This can seem shocking and counter-intuitive, but we assure you, cats aren't violating the laws of physics. They're actually taking advantage of them. New York veterinarians gathered up data that showed that the death rate for cats falling from 2 - 6 stories was much higher than from 7 - 32 stories.
How can this be? First, a quick lesson on how cats handle falling. You might now that cats have a really keen sense of direction. When they're falling, they are able to tell which side is up really easily and position their body upright.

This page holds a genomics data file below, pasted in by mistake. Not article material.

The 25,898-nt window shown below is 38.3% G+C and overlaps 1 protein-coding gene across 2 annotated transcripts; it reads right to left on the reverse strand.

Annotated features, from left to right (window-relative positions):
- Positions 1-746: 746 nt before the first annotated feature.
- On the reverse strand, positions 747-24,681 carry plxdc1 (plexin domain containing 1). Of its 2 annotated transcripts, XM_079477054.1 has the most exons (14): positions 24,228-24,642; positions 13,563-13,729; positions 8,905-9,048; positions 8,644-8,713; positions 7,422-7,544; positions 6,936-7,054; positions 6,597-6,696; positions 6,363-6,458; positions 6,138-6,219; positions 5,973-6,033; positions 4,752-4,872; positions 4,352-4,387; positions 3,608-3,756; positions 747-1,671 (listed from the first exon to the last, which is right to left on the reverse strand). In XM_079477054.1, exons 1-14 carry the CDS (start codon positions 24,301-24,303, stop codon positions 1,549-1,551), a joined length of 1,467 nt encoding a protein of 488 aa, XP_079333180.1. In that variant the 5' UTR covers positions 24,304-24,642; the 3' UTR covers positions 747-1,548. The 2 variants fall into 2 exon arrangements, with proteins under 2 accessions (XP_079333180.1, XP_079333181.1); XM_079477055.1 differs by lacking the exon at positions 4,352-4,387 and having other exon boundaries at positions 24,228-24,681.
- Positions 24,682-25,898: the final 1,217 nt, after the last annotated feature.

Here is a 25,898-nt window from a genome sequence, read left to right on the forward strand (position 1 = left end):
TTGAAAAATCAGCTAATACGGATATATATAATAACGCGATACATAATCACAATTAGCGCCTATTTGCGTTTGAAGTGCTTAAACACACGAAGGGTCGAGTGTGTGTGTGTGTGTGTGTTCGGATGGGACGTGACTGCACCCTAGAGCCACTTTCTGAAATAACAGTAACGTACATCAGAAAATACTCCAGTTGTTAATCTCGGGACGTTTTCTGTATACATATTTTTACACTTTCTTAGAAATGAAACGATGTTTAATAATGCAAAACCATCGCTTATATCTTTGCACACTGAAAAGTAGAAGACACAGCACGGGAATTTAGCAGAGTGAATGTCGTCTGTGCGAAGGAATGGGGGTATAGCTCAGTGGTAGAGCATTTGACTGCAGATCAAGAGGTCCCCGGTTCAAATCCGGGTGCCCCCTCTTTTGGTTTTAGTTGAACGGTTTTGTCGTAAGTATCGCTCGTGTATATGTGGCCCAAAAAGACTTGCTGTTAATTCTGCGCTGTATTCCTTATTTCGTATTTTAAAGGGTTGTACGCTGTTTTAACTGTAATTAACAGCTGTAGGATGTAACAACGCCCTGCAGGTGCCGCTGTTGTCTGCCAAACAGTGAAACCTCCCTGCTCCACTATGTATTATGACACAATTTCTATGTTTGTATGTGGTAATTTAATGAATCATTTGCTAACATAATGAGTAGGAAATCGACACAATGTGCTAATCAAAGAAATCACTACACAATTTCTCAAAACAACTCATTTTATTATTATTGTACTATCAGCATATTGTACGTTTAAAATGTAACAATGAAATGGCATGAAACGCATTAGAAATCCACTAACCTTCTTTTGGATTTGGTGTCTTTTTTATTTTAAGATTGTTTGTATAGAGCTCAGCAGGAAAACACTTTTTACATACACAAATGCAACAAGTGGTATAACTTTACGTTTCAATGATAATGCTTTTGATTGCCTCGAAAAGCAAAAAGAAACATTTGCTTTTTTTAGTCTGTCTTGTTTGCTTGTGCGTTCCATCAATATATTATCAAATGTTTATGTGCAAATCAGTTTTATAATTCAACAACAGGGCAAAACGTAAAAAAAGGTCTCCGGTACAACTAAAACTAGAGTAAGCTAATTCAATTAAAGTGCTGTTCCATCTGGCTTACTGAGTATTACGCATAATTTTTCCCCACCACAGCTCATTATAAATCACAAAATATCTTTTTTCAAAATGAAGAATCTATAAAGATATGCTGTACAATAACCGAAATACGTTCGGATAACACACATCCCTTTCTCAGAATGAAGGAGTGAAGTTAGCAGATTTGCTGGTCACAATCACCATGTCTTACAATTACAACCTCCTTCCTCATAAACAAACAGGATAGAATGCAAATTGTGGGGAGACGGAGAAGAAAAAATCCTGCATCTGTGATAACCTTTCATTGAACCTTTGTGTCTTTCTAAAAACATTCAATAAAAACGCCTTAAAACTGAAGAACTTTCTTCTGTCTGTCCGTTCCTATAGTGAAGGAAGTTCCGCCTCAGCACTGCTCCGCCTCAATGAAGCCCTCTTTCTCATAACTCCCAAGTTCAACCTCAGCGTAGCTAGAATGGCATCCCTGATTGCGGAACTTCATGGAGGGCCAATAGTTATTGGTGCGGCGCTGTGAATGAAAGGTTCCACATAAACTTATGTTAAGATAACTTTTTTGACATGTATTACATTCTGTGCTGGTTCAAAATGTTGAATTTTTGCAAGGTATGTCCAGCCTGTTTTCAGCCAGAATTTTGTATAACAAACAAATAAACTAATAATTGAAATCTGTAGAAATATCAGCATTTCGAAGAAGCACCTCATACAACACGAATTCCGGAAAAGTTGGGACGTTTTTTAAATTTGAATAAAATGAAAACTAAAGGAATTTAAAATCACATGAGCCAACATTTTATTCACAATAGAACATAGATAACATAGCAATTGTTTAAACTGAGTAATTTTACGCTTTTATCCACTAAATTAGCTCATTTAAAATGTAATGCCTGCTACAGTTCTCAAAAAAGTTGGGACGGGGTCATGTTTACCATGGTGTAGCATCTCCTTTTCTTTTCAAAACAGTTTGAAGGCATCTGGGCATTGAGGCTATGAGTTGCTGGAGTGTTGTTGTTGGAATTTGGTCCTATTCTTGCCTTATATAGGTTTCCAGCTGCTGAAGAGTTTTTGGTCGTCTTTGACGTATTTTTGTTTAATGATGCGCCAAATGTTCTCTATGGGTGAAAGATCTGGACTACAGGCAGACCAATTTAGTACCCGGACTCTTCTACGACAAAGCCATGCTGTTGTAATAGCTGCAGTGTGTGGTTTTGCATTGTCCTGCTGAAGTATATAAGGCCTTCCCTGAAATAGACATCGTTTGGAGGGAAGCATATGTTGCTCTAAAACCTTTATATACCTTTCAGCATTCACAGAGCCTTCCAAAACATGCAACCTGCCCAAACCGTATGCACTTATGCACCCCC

This positioning allows them to land on all four legs. Not just that, they also flex them on impact. This allows them to absorb the shock from the fall and prevent their legs from breaking.
When falling from a higher place, cats also place themselves in an umbrella position. In this position they're able to slow down their fall, much in the same way a parachute prevents humans from falling faster and faster. Thus, a higher fall means that they're able to decelerate for longer, and so cats have a higher chance at survival.
Of course, this principle can vary from cat to cat, so this doesn't mean you can use your housecat as a furry little parachute.